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BuckleyGrayYeoman completes Herbal House refurb

BuckleyGrayYeoman completes Herbal House refurb

This comprehensive refurbishment celebrates the historic industrial character of a former printworks, adding two storeys to create a contemporary flagship creative space for Clerkenwell in London

The adaptive reuse of former industrial buildings continues to create unique working spaces in London and further afield. Another example of this trend can be seen with BuckleyGrayYeoman’s extensive refurbishment of Herbal House, a former print works in Clerkenwell, owned by Ærium and managed by Allied London. Arranged over ten floors, Herbal House provides 115,000sq ft of flexible office space and high-quality apartments in the heart of Clerkenwell, close to Farringdon station in London. Commenting on the project Matt Yeoman, Director of BuckleyGrayYeoman said: “Herbal House is an exciting development for the heart of London’s creative district. Clerkenwell is one of Central London’s most exciting districts, a mature creative district ideally placed for access to the knowledge quarter in Kings Cross, the tech cluster at Old Street and the emerging cultural hub in Farringdon.  The size of this former print works has offered us the scope to create a lively and characterful focal point for the working life of the area, which is being transformed by the imminent arrival of the Elizabeth Line.” Constructed in 1928 as a printworks for the Daily Mirror, Herbal House later became part of the academic campus of Central St Martins College of Art and the London College of Printing. The building sits within the Hatton Garden Conservation Area. BuckleyGrayYeoman’s design is a radical reinvention which has celebrated and breathed new life into an iconic example of London’s industrial architecture. Celebrating the heritage and character of the building, the architects have stripped features back to their original materials, re-introducing the industrial character of the building and bringing the space up to contemporary standards of accommodation. Features such as the original brickwork and stone detailing have been repaired and refurbished, whilst the original Crittal windows have been replaced with visually-similar modern equivalents. The building has been extended upwards by two storeys with a steel-clad rooftop extension, the extension houses office space, roof terraces, and six duplex apartments with private access via refurbished cores on Back Hill and Herbal Hill. An existing loading bay on Back Hill has been converted to create a dramatic triple-height space, extending upwards from the basement and linking to the upper ground floor. A new circulation core has been introduced, connecting the new extension and residential space with the office floors below, as well as creating the option to split the office floorplate for multiple occupiers. A new vertical lightwell has also been introduced, welcoming natural light down through the centre of the building right through to the lower levels.  Commenting on the project Robin Carr, Co-chief Investment Officer at Ærium, said: “Herbal House is located in the heart of London’s best-established hub for digital, design and creative business, and also benefits from excellent public transport links including the forthcoming Elizabeth line, which will launch in 2018. We look forward to welcoming businesses to experience this exclusive and imaginative office space in Clerkenwell.” Nick Myall News editor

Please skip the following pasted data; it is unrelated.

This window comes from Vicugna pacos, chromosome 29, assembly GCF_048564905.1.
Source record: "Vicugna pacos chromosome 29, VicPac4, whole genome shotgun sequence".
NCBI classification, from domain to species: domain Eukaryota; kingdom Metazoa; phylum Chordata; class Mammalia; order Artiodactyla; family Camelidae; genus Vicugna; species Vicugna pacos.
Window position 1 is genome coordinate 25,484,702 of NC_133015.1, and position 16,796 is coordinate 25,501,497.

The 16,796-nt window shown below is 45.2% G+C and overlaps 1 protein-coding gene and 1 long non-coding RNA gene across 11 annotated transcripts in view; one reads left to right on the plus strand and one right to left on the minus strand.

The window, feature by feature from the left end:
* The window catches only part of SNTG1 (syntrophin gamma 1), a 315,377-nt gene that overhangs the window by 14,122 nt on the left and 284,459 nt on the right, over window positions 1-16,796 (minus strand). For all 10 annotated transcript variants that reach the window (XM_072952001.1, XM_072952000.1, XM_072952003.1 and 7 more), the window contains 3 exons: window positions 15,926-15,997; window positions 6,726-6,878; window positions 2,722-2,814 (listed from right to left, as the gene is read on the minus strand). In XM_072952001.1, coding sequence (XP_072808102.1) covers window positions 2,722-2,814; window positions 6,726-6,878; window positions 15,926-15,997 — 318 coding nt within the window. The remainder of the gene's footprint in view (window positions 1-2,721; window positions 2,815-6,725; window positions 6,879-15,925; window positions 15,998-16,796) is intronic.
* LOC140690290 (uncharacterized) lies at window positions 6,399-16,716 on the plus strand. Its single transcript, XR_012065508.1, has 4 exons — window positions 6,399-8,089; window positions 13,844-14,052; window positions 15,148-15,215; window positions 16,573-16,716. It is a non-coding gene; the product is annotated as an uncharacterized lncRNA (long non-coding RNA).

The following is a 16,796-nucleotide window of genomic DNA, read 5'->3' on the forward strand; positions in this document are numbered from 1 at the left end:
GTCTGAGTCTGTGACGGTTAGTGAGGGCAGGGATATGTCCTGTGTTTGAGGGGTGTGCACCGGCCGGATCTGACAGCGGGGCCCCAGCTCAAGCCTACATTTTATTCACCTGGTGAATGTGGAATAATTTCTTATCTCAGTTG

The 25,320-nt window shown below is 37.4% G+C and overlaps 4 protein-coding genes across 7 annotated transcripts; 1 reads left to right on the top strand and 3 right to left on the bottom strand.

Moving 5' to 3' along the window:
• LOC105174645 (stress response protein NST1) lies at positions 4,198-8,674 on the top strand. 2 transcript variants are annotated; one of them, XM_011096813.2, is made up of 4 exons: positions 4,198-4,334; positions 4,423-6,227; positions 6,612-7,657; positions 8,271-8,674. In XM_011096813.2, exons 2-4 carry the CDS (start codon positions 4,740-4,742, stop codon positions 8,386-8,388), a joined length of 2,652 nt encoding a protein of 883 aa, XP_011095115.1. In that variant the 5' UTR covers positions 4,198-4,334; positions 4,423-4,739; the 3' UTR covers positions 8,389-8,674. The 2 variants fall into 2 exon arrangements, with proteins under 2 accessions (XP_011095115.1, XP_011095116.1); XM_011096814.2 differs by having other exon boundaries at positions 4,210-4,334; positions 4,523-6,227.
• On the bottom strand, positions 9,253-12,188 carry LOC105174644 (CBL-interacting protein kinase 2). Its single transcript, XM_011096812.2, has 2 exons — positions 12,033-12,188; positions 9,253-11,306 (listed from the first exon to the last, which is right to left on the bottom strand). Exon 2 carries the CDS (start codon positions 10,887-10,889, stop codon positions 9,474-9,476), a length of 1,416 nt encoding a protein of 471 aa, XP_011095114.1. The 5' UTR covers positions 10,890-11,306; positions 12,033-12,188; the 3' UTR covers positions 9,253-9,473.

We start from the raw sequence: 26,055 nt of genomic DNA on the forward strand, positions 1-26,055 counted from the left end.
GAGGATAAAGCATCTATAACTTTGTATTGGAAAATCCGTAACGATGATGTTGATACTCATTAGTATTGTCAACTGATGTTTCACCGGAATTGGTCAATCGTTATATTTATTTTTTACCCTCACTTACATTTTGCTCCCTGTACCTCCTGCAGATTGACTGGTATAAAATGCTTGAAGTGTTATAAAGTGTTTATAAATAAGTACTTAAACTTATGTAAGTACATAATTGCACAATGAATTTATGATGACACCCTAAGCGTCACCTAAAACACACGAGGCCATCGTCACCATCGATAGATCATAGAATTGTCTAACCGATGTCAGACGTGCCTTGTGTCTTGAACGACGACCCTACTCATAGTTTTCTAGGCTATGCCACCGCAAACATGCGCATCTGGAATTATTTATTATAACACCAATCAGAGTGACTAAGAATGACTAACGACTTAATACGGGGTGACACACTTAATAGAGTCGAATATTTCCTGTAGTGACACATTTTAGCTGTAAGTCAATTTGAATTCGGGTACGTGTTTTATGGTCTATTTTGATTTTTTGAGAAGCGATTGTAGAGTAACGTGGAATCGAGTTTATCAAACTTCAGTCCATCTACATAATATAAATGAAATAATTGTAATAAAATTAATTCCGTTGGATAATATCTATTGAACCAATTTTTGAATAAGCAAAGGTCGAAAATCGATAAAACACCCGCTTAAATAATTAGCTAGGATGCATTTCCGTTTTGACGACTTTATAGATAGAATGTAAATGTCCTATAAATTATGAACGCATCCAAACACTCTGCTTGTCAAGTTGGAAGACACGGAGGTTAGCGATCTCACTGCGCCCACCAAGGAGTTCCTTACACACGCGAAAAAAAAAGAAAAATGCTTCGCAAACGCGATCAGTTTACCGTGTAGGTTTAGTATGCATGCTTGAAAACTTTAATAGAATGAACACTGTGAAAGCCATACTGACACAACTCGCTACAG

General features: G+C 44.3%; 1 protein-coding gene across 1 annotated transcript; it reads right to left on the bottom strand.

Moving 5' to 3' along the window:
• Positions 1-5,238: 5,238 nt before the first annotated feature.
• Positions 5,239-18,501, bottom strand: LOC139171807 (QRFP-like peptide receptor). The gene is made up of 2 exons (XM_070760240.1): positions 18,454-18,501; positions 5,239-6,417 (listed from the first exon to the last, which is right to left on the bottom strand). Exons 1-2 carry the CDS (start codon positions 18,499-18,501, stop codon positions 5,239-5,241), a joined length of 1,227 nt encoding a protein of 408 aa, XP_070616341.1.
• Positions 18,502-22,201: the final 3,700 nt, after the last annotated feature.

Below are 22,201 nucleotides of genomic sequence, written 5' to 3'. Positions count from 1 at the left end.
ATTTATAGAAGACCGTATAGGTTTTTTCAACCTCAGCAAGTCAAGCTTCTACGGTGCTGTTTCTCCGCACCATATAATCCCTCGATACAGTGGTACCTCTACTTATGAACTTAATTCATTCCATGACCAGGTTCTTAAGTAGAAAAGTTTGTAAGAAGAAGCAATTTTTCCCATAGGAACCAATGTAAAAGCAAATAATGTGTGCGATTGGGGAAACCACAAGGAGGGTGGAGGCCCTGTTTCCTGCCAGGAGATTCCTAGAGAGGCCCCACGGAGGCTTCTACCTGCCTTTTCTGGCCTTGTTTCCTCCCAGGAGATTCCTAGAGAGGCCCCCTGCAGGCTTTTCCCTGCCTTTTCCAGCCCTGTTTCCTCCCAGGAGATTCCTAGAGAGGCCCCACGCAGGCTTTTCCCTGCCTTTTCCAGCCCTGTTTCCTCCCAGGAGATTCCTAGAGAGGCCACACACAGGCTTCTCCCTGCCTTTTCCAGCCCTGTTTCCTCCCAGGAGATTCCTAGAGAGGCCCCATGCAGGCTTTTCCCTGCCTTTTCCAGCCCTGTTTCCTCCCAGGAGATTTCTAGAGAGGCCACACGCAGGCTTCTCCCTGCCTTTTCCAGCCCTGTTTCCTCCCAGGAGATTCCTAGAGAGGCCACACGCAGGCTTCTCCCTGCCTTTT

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Focusing on science in Oslo

Focusing on science in Oslo

Schmidt Hammer Lassen Architects to design new 30,000 sq m campus complex for the Norwegian Geotechnical Institute

NGI - Norwegian Geotechnical Institute, Norway's largest geotechnical specialist community and a leading centre of research and consultancy in engineering-related geosciences, selected Schmidt Hammer Lassen Architects to design a new, contemporary campus. The new complex will not only create a knowledge axis in northern Oslo, but also introduce indoor and outdoor spaces for the public in an area that will see increased pedestrian and bicycle traffic in the coming years. The campus complex will comprise two new buildings linked by a common entrance area across two levels, and will make room for up to 300 employees. The new NGI campus aims to create sustainable and flexible frameworks for staff, partners and clients, and attract start-up companies both inside and outside of the geoscience industry. The new buildings will serve as an open, dynamic meeting place for visitors and residents. "The campus is designed with a modern expression and a strong identity with respect to its context," said Kim Holst Jensen, senior partner at Schmidt Hammer Lassen. "The campus buildings will stand prominently in the local skyline and will reciprocate the voluminous Ullevål Stadion, Norway's national football stadium located directly across the street." A changing corner in Oslo With approximately 20 percent of the campus open to the public, this project is about more than expanding Oslo's science community. Its cafes, shops and meeting spaces on the ground floor, as well as a new public green space, will integrate NGI with the neighbourhood. In addition, NGI sits on the corner of Ringveien and Sognsveien, a busy intersection that will also see the addition of a new cycling and pedestrian bridge in 2019. The largest of the two buildings has a central, panoptic space that creates visual connection and social interaction between people across floors. It will be possible to look into the advanced laboratories where NGI's vital activities unfold. The building's facade and its framed openings create great transparency, inviting sights from the outside and optimizing the intake of daylight. Roof terraces, solar panel systems and green roofs make up the building's horizontal surfaces. In addition to the advanced laboratories, the building also includes a central canteen and dining area, offices, meeting rooms, atriums, courtyards, and basement parking. The entire complex will be sustainable and viable in accord with Breeam NOR environmental certifications that are setting new standards for sustainability. As an important parameter, construction will be carried out while the existing NGI remains in operation. For more information about the Norwegian Geotechnical Institute, visit www.ngi.no/eng. Nick Myall News editor